I see a bad name rising, I see Creedence Clearwater Couto on the way

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ONE of the top scorers in the Brazilian first division has been the Guarani forward Creedence Clearwater Couto, named after the Fogerty brothers’ late-1960s Californian pop group Creedence Clearwater Revival. His emergence has led to the inevitable questions about his name, which he was given in honour of the favourite band of his father, Aflanio.

"People often think that it’s a nickname, but it’s not. It’s my real name, and it’s on my birth certificate. It’s difficult to write, even harder for Brazilians to pronounce, so they sometimes revert to calling me Paulista because it’s easier. And most youngsters today have never heard of the group, so I often have to repeat my name several times.

"The only thing that I regret is that some people are more interested in me because of my name than because of my qualities as a footballers."

Brazilian pundits have been praising Couto’s performances, and reminding us that Roberto Carlos was so called after a notable South American musician, while Brazil’s 1994 World Cup-winning captain, Dunga, was named after a translation of Grumpy from the Seven Dwarfs.

A former Brazil midfielder, Rai, the younger brother of Socrates, explained: "Everyone in Brazil has either a nickname or another name other than his first name. It’s just the way we do things, and if you don’t already have a funny name, we’ll make one up for you." Interest has also been shown in another striker, the 23-year-old Allan Delon Silva Dantas, who plays in the Mexican first division.

He was named after the French actor, Alain Delon, and was pleased that his parents’ second-choice name for him, Christopher Reeve Silva Dantas, did not get the green light.

His opinion? "I may not have such beautiful eyes as Delon, but I have charisma and plenty of success with the girls ..."

CHELSEA’S transformation has been more positive than that of FC Wil in Switzerland, where the former USSR and Dynamo Kyiv midfielder, Ihor Belanov, took over a majority share of the debt-ridden club. Belanov is no Roman Abramovich, but his company, Firma New Building Design, based in Spain, invested 450,000 in the team. That gave them 51% of the shares - and rather more of the trouble.

The Swiss media have nicknamed the club ‘Dynamo Wil’ as opposed to Chelski, and instead of Hernan Crespo, Adrian Mutu and Damien Duff, read Rosemir Pires dos Santos from Opava in the Czech Republic, Augusto Csar Santos Lima from Sociedade Esportiva Palmeiras and Valentyn Poltavets from Arsenal Kiev.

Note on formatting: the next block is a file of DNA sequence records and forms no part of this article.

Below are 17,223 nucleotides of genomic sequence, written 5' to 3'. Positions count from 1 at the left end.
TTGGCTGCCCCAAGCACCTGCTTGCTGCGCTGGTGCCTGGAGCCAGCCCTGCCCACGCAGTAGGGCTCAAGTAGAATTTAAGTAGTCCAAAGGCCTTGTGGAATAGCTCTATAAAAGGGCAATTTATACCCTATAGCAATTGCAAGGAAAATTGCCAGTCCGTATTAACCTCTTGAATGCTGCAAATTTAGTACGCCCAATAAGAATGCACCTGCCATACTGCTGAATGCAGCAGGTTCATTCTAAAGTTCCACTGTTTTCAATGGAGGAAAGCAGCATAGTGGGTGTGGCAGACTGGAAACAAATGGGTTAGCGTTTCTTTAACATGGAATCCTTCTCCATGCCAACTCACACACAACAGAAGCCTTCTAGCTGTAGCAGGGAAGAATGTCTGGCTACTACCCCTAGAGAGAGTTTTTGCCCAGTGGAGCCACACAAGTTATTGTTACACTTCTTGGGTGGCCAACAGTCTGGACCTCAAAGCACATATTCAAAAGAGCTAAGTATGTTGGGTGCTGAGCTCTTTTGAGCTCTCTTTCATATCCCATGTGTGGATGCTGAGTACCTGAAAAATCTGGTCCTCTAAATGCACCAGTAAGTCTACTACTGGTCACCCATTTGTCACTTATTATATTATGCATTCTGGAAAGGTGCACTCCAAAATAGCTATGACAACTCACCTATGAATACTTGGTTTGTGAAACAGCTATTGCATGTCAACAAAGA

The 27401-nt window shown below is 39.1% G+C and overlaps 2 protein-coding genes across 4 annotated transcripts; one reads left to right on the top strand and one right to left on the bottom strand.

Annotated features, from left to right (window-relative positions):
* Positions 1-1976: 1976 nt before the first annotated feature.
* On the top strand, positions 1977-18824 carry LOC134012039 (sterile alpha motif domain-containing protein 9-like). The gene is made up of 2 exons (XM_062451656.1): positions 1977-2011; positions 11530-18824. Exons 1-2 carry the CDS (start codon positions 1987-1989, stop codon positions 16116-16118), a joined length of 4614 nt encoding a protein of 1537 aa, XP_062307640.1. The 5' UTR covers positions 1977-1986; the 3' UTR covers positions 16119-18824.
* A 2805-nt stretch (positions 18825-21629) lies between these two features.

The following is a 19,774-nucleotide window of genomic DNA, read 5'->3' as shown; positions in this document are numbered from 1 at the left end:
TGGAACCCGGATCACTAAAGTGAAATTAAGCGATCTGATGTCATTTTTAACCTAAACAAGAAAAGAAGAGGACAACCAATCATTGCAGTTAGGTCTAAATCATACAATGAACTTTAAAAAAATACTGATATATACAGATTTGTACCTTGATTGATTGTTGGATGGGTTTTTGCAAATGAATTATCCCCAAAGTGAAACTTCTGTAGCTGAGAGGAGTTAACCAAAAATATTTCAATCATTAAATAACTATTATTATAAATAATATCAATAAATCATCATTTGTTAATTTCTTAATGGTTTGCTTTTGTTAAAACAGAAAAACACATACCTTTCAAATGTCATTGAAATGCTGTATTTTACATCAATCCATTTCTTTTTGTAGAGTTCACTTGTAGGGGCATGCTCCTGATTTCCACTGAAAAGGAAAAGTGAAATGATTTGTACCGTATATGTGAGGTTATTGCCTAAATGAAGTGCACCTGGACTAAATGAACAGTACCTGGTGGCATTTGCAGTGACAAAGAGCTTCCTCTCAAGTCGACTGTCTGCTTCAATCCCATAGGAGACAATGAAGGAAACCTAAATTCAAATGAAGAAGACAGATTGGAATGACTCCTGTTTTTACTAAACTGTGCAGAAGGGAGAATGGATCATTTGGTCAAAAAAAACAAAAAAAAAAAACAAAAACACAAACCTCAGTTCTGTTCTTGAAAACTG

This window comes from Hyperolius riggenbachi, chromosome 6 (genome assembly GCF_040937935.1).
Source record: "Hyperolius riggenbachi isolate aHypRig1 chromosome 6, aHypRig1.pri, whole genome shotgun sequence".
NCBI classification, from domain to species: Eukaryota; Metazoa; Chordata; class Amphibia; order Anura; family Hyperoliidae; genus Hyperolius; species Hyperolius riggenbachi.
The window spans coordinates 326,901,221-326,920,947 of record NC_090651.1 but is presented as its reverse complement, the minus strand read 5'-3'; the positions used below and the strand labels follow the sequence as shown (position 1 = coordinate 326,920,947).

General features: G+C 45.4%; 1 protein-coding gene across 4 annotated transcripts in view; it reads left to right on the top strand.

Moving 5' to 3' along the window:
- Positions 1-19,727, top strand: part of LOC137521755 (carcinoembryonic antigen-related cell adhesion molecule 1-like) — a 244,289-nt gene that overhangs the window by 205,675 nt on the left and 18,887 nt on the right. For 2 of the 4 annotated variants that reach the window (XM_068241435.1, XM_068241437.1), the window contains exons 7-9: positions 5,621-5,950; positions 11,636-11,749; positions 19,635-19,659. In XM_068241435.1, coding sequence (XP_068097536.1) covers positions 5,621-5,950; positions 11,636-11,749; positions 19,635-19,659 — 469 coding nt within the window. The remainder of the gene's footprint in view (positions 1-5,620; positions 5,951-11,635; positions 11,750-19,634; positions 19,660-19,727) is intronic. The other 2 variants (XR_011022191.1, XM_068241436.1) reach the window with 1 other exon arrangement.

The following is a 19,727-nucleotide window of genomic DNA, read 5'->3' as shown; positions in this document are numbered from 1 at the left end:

Things did not start well for FC Wil in the new season, and they picked up only two points from their first seven games. Belanov’s patience finally ran out, and he sacked the coach, local hero Martin Andermatt.

He claimed that "the person paying the money can also make the decisions" - but that did not go down particularly well with the fans, who sent threats to the official website’s message board, while five members of the club, including the team doctor, threatened to resign.

President Roger Bigger, who was chastised for selling the club in the first place, pleaded: "The media and fans are often having a go at us, and that hurts. We are trying to save this club, and I think they should accept that and give us a chance."

But the local newspaper, Tagblatt, was not impressed, and commented: "For Belanov to go for the coach while not being able to help the club in any other way is surely not a clever move by the Ukrainian. Because unlike Belanov’s, Andermatt’s position at the club is a very strong one."

To make matters worse, FC Wil then lost the ‘Bratwurst Derby’ against St Gallen 4-1 in the first game under the regime of new coach Alexander Savarov.

He is an old chum of Belanov from the former Soviet Union, and he tries to communicate with the players in a mixture of Italian and French.

But at least they have won one game this season - a 1-0 victory over FC Aarau. That was the only positive result in 10 games, though, and they continue to prop up the table.

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